The bulldozers are coming.
By Noah Weinrich
HILLSDALE, MI-Amidst the excitement surrounding both new and upcoming renovation projects on Hillsdale College’s campus, some voices aren’t quite so enthusiastic about the changes. Between the renovation of the Simpson and McIntyre dormitories, the tearing down of several houses to make room for tennis courts and parking lots, and the general improvement in the quality of buildings and services on campus, long-time College residents fear the ill effect that comes with such improvements: gentrification.
Fifth-year student Jack Haversham was wary of these improvements. “Sure, better food is nice, but at what cost? When you bring in things like a panini press, who benefits from that? Not the community, that’s for sure. Local produce is definitely not a part of the culture of this College.”
Other residents echoed Haversham’s fears, saying they feared that the improvements to the College would bring in too many wealthy young residents looking for a scene on the upswing, displacing long-time residents. “I mean, we just had almost 400 students leave the College in May, only to be replaced almost immediately by a new crowd attracted by the ‘arts scene’ and ‘coffee shop,’” complained senior Dolores Johnson, while chain-smoking American Spirits on the back porch of her thirteen-person house. She bemoans the likelihood that the arrival of new residents would “displace the current community” and “destroy our rich culture.”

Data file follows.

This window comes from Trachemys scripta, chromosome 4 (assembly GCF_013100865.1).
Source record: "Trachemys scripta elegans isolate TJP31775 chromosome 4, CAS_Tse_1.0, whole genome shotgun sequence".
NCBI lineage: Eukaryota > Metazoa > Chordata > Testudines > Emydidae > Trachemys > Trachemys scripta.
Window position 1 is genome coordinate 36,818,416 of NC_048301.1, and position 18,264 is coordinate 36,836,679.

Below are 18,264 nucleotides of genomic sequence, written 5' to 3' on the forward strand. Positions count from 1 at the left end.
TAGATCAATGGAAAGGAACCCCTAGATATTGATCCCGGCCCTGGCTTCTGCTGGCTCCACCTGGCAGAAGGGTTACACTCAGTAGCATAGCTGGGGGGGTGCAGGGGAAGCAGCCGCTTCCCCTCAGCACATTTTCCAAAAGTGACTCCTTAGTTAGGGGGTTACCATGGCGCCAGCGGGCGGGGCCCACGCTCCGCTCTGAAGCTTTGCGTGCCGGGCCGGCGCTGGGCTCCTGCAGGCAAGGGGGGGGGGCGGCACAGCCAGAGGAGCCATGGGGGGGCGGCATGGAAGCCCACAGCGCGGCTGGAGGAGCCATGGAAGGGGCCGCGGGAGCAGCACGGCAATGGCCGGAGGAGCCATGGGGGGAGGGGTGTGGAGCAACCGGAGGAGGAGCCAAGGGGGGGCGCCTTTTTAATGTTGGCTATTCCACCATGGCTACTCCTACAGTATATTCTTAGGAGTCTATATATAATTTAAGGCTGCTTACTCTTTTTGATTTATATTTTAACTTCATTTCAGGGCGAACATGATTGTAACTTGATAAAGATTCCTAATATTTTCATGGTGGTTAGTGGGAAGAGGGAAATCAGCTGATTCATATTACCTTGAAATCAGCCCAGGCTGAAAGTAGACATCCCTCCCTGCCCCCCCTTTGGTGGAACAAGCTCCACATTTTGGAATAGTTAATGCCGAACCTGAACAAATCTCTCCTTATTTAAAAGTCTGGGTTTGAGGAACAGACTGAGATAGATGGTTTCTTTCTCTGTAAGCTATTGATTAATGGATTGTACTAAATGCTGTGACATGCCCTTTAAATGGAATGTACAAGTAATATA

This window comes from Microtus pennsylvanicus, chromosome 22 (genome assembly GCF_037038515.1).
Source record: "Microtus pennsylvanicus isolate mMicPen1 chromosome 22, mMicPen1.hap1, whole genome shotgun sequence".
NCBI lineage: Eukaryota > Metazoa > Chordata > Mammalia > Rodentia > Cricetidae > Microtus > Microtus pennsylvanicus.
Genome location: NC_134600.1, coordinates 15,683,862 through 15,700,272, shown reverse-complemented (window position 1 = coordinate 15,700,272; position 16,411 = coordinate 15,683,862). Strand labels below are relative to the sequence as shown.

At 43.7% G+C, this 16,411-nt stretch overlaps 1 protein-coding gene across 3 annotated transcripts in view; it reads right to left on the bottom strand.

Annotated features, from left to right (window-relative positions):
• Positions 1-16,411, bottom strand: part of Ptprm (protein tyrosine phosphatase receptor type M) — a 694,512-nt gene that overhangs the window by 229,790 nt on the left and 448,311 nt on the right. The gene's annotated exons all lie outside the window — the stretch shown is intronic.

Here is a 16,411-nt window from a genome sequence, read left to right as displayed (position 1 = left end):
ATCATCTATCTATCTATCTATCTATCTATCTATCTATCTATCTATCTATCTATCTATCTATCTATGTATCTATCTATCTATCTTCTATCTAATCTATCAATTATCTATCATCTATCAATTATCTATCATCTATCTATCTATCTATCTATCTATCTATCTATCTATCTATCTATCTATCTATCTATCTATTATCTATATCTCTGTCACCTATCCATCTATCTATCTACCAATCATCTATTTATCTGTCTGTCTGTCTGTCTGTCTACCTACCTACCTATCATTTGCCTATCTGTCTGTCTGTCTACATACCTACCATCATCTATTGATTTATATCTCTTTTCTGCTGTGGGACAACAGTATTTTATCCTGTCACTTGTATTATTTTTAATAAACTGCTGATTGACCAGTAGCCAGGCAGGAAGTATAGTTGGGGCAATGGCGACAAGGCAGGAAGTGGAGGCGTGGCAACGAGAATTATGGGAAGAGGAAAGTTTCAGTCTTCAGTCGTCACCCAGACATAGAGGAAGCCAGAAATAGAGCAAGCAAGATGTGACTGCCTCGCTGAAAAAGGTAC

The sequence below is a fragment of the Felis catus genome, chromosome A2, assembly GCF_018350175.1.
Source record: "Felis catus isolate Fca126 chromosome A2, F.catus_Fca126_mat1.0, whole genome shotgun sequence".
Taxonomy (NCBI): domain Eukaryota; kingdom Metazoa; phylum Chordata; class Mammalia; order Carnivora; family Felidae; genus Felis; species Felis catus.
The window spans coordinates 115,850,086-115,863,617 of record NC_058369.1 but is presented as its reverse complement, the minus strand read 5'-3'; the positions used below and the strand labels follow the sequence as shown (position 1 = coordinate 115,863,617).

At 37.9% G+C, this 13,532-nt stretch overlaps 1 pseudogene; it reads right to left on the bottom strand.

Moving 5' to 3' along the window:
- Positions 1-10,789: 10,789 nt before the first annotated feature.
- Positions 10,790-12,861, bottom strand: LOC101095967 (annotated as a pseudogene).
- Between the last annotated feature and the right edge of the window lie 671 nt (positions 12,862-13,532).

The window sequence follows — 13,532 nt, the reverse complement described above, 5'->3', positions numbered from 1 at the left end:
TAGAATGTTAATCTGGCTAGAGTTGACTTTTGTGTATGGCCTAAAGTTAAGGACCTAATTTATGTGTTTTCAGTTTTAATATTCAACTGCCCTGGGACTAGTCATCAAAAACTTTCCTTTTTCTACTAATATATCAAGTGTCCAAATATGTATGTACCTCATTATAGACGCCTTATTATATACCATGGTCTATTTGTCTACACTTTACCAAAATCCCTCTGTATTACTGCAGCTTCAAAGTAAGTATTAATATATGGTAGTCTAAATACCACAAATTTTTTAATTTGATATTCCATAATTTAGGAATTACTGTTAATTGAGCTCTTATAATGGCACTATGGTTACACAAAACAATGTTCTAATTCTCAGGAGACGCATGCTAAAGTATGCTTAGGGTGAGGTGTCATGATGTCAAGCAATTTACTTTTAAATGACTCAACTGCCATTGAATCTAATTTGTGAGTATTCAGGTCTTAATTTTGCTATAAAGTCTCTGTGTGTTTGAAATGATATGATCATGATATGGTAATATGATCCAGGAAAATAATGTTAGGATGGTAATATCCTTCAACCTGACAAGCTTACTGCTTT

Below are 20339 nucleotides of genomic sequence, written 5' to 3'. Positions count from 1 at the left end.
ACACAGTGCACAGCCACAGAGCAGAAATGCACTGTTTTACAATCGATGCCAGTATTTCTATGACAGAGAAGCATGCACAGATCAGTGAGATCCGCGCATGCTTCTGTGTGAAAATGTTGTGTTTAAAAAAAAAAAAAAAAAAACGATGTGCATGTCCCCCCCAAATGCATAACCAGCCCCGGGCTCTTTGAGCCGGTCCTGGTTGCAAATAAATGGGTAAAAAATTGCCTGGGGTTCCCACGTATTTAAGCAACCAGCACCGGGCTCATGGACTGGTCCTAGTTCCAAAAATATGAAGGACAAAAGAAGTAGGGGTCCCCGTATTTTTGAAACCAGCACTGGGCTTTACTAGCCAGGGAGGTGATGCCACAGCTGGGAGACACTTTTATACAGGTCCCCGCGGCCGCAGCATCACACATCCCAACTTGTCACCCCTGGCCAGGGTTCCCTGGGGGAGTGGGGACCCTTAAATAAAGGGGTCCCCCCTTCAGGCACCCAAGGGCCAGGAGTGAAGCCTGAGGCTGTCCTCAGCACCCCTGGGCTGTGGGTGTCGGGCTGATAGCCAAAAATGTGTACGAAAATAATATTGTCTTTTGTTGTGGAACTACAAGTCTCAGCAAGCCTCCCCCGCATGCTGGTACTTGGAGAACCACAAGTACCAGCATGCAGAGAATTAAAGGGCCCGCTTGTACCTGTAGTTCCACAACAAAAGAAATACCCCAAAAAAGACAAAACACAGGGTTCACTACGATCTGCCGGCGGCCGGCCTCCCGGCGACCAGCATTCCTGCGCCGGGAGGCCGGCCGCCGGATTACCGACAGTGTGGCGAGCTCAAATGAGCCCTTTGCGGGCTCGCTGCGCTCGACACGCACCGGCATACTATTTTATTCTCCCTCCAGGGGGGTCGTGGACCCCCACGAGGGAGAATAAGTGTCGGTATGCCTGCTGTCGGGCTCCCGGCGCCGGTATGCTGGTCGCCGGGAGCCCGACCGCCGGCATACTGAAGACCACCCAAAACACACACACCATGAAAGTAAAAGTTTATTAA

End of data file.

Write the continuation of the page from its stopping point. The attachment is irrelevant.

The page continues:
“First it’s a few new classroom buildings, then a new sports building, and the next thing you know you’ve got fire pits in the dorms! What’s next, some kind of space-age escalator?” Professor Oliver South lamented, visibly distraught over the changes he’s witnessed in the College over the last decade, and apparently unaware of the new features of the Searle Center.
Gentrification is a phenomenon in which wealthy residents move into historically impoverished areas, often drawn by location, low rents, and a rich culture or history. This often results in the erosion of these very elements, however, as the new residents raise property values and create a homogeneous culture.
Not everyone was so pessimistic about the results of these changes, however. One sophomore sociology major expressed his eagerness: “I’ll finally be able to connect to the 21st-century urban plight. This change really helps me identify with impoverished minority families feeling the squeeze. At this point, there’s not much difference between Oakland, Brooklyn, and Hillsdale. Eating ramen makes me poor, right?”
“I really don’t see any problem,” said freshman John Youngman. “Haven’t we always had Bon Appetit? I feel like the residents here can’t complain about better property values and cooler stores.” When asked, Youngman admitted he didn’t “technically know any upperclassmen,” and paid none of his own bills.
Several students pointed to the unusually high standardized test scores as evidence of unwanted gentrification in the community. Haversham echoed these concerns: “To me, y’know, this just evidences the fact that they have a self-conception of themselves as more smart and more well-educated than us, and they’re trying to push us out of our place.” [sic]
At time of press, the College has bulldozed seven blocks of houses this semester, reportedly in preparation to put in a new facility for the chess club and a donors-only movie theater.
Noah Weinrich is a sophomore studying politics and English.
Image courtesy Elena Creed.